Beyond race-based affirmative action

After oral arguments today in Fisher vs. University of Texas, many think the U.S. Supreme Court will limit, if not eliminate, universities’ ability to use race in admissions. The plaintiff, Abigail Fisher, argues UT has achieved diversity by admitting the top 10 percent graduates at each high school and doesn’t need to use a race-conscious policy to admit more blacks and Hispanics.

A loss for affirmative action would be good for ethnic and racial diversity in the long run, argues Thomas J. Espenshade, in Moving Beyond Affirmative Action, a New York Times commentary. Americans would have to address “the deeply entrenched disadvantages that lower-income and minority children face from the beginning of life,” writes Espenshade, a professor of sociology at Princeton and a co-author of  No Longer Separate, Not Yet Equal: Race and Class in Elite College Admission and Campus Life.

Race-based affirmative action affects only 1 percent of all black and Hispanic 18-year-olds, the students who apply to more selective colleges and universities, he writes. Eliminating the preference would cut black admissions by 60 percent and Hispanics by one-third at selective private schools. Giving preferences to low-income students wouldn’t make up the difference, “given the large numbers of working-class non-Hispanic whites and Asians in the applicant pool.”

Without affirmative action, racial diversity on selective college campuses could be preserved only by closing the racial achievement gap, Espenshade writes.

 If affirmative action is abolished, selective colleges and universities will face a stark choice. They can try to manufacture diversity by giving more weight in admissions to those factors that are sometimes close substitutes for race — for example, having overcome disadvantage in a poor urban neighborhood. Or they can take a far bolder step: putting their endowments and influence behind a comprehensive effort to close the learning gap that starts at birth.

That would be a long, hard struggle, but it would benefit many more people. “However the court decides the Fisher case, affirmative action’s days appear numbered,” Espenshade predicts. “In 2003, in the Grutter decision, Justice Sandra Day O’Connor wrote that she expected such preferences to disappear within 25 years — by 2028. The children who would go off to college that year are already 2 years old.”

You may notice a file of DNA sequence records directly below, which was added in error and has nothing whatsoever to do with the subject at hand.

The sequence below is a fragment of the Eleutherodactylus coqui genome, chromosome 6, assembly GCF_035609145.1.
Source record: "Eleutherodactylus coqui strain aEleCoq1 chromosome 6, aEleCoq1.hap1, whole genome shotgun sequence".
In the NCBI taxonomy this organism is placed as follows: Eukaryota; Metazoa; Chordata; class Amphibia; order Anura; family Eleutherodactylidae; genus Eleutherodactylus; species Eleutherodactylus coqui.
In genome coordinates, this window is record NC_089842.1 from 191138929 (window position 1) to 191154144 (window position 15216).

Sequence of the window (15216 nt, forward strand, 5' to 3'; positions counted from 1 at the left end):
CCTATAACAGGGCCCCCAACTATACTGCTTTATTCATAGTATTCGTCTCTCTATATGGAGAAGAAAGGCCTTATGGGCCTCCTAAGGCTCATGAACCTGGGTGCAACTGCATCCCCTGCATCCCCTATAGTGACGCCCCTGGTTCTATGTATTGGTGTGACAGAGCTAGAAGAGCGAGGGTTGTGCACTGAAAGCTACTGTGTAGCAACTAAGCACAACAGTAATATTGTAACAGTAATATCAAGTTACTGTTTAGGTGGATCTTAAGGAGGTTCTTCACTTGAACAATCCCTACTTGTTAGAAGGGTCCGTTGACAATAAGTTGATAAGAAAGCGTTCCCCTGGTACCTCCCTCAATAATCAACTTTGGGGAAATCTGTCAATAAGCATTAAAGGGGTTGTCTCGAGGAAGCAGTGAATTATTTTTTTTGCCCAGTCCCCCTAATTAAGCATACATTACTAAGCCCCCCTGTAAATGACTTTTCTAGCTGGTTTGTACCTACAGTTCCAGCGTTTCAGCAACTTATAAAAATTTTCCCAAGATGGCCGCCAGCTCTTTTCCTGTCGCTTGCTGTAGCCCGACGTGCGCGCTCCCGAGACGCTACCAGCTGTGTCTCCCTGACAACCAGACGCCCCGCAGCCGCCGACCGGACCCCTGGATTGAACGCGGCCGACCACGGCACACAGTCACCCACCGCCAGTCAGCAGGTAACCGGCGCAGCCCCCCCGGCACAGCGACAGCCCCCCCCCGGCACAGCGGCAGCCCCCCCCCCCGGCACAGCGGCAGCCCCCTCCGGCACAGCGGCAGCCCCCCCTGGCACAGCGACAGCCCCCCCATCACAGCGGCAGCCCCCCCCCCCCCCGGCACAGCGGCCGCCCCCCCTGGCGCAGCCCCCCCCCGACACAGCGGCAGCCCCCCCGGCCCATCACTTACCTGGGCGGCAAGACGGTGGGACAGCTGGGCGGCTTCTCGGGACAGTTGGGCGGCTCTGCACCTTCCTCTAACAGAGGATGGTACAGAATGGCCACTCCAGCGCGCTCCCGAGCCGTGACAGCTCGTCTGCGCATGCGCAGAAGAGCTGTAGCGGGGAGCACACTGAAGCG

'Idaho farm boys' aren't 'diverse'

College diversity policies don’t extend to Asians, low-income whites, Junior ROTC officers or Idaho farm boys, writes Russell Nieli, who works for Princeton’s James Madison Program in American Ideals and Institutions, on Minding the Campus.

A new study by Princeton sociologist Thomas Espenshade and Alexandria Radford uses data from eight highly competitive public and private colleges and universities over three years.

To have the same chances of gaining admission as a black student with an SAT score of 1100, an Hispanic student otherwise equally matched in background characteristics would have to have a 1230, a white student a 1410, and an Asian student a 1550.

Low-income status improved the admissions chances for blacks, Hispanics and Asians, but not for whites.  Private institutions were much more likely to admit affluent whites than disadvantaged whites with the same grades and test scores.

Private institutions, Espenshade and Radford suggest, “intentionally save their scarce financial aid dollars for students who will help them look good on their numbers of minority students.”

In the Bakke ruling Lewis Powell laid the groundwork for “diversity” admissions, Nieli points out. Powell wrote:

“A farm boy from Idaho can bring something to Harvard College that a Bostonian cannot offer. Similarly, a black student can usually bring something that a white person cannot offer.”

But the Ivy League doesn’t see Idaho farm boys or other red-staters as diverse. In most cases, extracurriculars help admission, especially for students in leadership roles, but that’s not true for Junior ROTC officers or 4-H or Future Farmers of America leaders, the study found. Excelling in these activities “is associated with 60 or 65 percent lower odds of admission.”

Update: New York Times columnist Ross Douthat cites Nieli and the Espenshade study  in The Roots of White Anxiety.